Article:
Somehow, I suspect that the following news headline wouldn’t be as palatable as this one:
“Federal Government Agents Tear Apart Families, Imprison the Innocent, and Labor to Increase Chicken and Turkey Prices”
Does raiding a chicken processing plant really pass the “smell test” as the “right thing to do?” For all the talk we are forced to listen to about America’s responsibilities as a world leader, and to make sure that we don’t sit idly by while billions of people are starving around the world, it is awfully hard to not get upset at this blatant disregard for human rights. The single most effective foreign aid program the world has ever seen is to allow poor citizens into rich countries.
But allowing “illegal” immigrants to come here to better themselves puts a face on world poverty – we tend to like poverty to stay where it belongs, out of our schools, out of our workplaces, out of our parks, and into some unfortunate country, far from our daily sight. Maybe the problem is not so severe if we are not constantly reminded of it.
Here’s a novel concept – it is morally inconsistent to funnel billions of dollars of “foreign aid” down the rathole of international government bureaucracies in the name of humanity, and then in the same breath to cast off as common criminals thousands of hard working men and women who are coming here to work in unpleasant jobs in order to make a better life for themselves. These “illegals” never once asked for a thing from us, in fact they are coming here to produce for us, to become friends to us, to become family with us, and to do for their children the very same things that our parents tried to do for them. Where is the humanity in this?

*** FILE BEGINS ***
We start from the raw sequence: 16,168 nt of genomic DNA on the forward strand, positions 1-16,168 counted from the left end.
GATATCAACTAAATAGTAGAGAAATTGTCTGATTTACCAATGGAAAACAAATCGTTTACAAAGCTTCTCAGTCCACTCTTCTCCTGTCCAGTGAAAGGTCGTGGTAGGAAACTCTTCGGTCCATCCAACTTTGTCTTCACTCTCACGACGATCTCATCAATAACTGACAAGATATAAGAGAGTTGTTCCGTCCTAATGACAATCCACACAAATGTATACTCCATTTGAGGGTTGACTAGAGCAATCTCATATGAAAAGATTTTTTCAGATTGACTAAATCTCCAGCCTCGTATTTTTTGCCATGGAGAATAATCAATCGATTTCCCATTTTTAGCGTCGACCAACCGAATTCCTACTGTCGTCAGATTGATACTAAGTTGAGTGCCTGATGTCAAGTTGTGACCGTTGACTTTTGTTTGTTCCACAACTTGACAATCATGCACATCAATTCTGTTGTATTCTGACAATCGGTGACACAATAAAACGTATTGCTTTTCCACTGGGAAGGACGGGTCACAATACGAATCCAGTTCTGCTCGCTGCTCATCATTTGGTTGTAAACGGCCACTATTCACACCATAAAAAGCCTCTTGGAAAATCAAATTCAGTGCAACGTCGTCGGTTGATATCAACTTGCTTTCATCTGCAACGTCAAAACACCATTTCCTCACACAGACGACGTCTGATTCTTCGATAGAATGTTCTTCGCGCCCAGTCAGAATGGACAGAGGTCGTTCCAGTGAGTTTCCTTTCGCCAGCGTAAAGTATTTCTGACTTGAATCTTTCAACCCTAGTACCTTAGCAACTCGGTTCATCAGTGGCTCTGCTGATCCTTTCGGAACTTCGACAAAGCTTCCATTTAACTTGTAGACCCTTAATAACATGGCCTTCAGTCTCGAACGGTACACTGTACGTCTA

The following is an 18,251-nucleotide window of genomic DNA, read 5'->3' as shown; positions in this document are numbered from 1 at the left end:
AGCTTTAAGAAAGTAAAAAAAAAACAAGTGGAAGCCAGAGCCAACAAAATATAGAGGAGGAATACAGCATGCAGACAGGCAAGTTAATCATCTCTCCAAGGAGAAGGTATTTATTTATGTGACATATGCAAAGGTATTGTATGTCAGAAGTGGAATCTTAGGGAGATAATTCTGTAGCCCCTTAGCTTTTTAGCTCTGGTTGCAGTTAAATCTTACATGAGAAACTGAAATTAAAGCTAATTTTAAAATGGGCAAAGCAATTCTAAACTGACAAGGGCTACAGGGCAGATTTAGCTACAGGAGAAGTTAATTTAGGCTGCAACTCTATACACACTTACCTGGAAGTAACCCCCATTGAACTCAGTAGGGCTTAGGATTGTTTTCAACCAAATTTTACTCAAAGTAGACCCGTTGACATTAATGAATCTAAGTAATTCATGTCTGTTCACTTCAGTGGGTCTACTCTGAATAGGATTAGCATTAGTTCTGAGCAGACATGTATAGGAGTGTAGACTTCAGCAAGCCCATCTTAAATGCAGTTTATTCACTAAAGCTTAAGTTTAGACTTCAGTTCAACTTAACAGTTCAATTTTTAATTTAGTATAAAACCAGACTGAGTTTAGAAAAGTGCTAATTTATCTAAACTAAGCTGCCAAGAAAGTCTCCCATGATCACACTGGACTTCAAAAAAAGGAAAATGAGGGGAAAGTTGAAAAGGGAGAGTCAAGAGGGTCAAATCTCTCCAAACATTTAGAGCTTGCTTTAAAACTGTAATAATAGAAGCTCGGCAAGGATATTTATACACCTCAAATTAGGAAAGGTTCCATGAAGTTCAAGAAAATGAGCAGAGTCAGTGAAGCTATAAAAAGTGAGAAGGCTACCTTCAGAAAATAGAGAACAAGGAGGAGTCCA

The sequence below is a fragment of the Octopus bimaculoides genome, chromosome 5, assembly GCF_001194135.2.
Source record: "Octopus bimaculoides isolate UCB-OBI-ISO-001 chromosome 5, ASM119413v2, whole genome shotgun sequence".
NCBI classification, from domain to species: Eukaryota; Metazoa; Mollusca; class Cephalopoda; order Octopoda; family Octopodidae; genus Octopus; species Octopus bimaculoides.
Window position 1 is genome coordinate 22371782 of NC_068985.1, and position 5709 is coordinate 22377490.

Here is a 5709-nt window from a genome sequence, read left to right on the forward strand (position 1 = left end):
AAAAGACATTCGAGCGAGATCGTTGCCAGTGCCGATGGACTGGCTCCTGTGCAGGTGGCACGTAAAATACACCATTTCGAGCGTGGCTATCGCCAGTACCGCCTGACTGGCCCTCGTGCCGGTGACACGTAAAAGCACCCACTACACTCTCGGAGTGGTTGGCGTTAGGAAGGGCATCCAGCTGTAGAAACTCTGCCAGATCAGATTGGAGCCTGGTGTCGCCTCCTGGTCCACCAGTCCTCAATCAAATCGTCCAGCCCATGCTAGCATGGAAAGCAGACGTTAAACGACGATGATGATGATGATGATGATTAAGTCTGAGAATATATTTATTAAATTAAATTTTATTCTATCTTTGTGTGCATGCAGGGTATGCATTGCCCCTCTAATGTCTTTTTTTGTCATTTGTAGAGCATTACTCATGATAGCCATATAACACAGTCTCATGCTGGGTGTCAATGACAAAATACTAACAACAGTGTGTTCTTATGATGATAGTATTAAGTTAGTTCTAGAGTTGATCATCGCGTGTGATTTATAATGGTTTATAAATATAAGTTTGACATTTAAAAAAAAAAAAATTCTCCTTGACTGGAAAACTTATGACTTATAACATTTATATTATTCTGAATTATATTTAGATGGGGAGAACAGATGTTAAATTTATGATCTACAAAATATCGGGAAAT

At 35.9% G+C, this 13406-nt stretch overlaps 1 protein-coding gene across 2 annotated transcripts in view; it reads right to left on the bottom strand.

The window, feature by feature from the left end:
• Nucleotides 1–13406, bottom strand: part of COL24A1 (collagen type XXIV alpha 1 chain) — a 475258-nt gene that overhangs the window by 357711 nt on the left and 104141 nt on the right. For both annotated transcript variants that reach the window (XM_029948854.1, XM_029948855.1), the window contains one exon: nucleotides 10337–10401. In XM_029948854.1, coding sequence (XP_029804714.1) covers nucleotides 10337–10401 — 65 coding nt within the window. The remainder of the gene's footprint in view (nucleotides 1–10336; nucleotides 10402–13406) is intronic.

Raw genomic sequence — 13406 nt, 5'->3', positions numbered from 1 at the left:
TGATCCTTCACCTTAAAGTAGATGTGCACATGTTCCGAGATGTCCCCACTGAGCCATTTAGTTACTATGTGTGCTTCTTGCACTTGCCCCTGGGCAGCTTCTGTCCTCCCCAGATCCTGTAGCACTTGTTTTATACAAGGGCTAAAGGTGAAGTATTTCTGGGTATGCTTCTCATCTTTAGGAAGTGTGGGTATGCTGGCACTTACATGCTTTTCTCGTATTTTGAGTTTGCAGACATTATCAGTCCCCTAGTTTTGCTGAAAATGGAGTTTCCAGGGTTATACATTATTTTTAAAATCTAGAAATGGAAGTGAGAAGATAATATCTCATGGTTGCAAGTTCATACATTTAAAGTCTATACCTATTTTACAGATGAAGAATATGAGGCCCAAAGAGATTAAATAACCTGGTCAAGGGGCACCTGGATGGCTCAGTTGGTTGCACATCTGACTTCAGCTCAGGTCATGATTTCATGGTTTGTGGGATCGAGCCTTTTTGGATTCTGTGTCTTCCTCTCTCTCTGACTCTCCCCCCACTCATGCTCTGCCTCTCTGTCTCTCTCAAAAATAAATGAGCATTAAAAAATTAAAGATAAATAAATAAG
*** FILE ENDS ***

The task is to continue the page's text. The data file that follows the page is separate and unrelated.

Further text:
Want a win-win human solution to the subprime mortgage crisis? Let as many foreigners in as want to come, and let them live in the homes that have been abandoned and foreclosed upon. Want a plan to revitalize dying cities like Rochester, NY? Simply turn Rochester into an “immigrant safe zone” where anyone can come to work, live and play without penalty. I’d be willing to bet a large sum that such a move would not only improve things a little bit, but that the city of Rochester would become the envy of many places like it.